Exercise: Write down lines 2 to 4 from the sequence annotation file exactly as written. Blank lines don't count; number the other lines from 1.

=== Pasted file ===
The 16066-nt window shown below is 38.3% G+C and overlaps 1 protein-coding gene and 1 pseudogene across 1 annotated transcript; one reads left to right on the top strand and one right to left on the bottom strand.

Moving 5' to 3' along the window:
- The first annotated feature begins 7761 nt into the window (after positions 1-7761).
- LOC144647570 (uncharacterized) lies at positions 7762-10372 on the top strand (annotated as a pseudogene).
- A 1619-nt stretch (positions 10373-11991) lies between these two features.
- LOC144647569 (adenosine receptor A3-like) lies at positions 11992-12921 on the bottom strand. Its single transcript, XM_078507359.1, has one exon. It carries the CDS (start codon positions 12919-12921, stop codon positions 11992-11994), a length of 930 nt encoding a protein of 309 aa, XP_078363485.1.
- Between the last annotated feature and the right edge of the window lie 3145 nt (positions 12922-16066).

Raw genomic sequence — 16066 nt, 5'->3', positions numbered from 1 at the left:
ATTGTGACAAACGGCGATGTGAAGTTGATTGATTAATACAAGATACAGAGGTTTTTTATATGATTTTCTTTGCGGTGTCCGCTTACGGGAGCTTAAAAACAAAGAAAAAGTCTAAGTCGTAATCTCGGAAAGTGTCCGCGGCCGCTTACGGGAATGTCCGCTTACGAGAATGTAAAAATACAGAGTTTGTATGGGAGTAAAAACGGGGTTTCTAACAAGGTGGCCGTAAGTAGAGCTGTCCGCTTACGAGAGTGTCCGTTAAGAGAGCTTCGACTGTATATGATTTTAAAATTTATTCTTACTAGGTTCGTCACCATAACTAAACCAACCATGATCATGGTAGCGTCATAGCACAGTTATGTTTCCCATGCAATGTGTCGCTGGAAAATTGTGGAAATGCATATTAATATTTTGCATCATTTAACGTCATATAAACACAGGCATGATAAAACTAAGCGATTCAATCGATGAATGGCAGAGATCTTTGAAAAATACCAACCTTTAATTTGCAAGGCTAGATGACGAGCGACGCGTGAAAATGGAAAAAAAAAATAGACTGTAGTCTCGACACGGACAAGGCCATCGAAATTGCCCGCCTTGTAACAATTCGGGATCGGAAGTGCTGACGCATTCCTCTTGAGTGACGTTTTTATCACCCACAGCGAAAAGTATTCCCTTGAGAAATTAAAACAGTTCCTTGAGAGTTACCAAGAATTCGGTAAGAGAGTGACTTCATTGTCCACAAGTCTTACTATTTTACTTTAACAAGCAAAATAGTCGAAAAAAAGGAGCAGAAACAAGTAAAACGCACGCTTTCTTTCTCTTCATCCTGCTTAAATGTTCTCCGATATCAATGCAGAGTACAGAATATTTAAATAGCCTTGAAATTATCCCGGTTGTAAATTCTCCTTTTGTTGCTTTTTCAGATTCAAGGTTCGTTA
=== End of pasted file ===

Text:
Moving 5' to 3' along the window:
- The first annotated feature begins 7761 nt into the window (after positions 1-7761).
- LOC144647570 (uncharacterized) lies at positions 7762-10372 on the top strand (annotated as a pseudogene).